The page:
If they'll accept the same level of software "quality", and if they'll accept made up resume stuffing and imaginary degrees, and if they'd accept everything taking 5 times as long as having a $60K local do it, I'd take that offer. Heck I'd take three or four of those jobs simultaneously. Now we're talkin...

      • by lgw (121541)

        My first software job paid less than that (in America). You have to get your start somewhere. But Indian software engineers (who aren't just out of colege) make more than that these days, in my experience. $30k, or more if in Bangalore (where costs of living can exceed Silly Valley).

        Eventually it will be a global market, and you will have to work for about the same salary regardless of where, but the cost of living (and standard of living, at least for programmers) is rising quite fast in places like Ind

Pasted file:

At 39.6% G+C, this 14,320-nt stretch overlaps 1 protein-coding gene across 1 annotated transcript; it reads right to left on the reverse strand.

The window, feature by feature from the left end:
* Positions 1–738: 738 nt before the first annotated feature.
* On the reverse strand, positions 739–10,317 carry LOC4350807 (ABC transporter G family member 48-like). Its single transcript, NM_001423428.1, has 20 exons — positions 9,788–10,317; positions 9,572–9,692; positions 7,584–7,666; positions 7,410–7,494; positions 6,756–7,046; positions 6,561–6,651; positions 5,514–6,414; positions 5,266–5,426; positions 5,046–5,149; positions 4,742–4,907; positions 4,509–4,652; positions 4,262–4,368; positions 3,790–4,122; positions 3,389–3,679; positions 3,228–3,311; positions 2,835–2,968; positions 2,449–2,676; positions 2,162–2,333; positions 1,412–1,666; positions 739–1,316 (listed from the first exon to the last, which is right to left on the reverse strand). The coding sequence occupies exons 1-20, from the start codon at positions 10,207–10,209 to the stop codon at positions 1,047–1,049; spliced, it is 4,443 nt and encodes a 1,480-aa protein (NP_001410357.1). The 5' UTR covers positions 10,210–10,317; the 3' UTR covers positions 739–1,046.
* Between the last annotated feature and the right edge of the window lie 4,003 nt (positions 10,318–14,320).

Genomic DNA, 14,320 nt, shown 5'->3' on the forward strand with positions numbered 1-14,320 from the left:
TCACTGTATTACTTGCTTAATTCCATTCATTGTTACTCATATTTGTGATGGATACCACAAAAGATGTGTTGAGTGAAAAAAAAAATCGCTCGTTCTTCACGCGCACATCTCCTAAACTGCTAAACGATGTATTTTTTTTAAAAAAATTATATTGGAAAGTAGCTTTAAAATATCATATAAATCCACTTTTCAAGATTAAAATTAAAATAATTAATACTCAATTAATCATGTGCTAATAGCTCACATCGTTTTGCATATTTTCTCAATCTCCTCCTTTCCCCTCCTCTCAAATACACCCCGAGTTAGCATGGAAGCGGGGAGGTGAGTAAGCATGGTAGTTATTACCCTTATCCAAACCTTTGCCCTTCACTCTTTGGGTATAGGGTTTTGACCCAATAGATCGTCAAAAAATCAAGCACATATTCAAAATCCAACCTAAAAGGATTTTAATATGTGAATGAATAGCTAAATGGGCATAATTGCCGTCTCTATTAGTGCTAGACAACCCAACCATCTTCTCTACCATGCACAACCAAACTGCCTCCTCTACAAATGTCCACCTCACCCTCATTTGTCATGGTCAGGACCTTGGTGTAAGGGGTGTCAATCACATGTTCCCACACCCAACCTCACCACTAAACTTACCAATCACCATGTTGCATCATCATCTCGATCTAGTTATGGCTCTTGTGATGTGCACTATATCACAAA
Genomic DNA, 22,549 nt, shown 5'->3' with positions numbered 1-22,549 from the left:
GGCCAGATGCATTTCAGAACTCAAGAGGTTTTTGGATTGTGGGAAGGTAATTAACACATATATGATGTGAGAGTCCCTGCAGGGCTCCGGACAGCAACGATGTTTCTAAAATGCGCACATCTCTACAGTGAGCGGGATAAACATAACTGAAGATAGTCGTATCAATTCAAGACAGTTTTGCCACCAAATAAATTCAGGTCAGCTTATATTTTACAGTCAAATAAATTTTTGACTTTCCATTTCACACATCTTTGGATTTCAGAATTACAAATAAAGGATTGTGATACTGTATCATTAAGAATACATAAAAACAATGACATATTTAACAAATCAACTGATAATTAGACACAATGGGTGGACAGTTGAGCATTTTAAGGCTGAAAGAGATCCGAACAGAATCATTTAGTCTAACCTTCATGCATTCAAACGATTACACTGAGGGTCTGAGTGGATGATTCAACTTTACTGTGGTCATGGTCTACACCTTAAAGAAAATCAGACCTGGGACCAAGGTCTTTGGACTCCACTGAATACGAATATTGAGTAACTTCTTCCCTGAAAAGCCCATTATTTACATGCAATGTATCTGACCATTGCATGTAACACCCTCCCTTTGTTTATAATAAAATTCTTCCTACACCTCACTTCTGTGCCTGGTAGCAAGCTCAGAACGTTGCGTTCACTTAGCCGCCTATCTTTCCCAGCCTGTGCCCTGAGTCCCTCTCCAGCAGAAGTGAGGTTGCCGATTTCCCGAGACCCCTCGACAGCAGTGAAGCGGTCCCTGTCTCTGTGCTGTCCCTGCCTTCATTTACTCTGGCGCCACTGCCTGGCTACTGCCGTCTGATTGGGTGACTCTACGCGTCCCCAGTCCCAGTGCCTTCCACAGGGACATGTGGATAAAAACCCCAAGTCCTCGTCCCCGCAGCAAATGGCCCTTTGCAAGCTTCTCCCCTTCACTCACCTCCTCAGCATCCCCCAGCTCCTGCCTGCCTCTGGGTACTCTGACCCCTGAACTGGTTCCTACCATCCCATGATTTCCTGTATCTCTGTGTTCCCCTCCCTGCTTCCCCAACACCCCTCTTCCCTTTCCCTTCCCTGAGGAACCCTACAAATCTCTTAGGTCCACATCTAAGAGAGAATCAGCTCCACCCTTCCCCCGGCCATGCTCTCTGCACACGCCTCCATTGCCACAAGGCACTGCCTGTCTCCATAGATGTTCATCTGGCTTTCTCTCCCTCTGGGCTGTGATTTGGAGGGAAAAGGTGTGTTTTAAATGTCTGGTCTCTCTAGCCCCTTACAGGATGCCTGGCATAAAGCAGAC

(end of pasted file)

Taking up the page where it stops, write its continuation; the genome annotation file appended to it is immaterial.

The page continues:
• by dubbreak (623656)

      I'm also curious in salaried positions if you're expected to put in 50 hours per week for a "40 hour schedule", then what does 60% of schedule even mean, like you no longer work Monday and Friday at all, or you're still expected to put in 50 hours per week, except now on a imaginary "24 hour schedule"?

      I'm curious as well. It's not like IBM employees bill for every minute of overtime (especially where I live which falls under legislation lobbied by EA that excludes software developers from requiring overtime pay). My wife, a nurse, gets overtime in 15 minute increments (works 1-15 extra minutes gets paid for 15, 16-30 gets paid for 30 etc). If she was on a 60% schedule it would be explicit and any overtime would be paid out. Maybe they'll work a 3 day week? Sounds good to me, plus I put money you'd get a

  • What a crock of shit (Score:3, Interesting)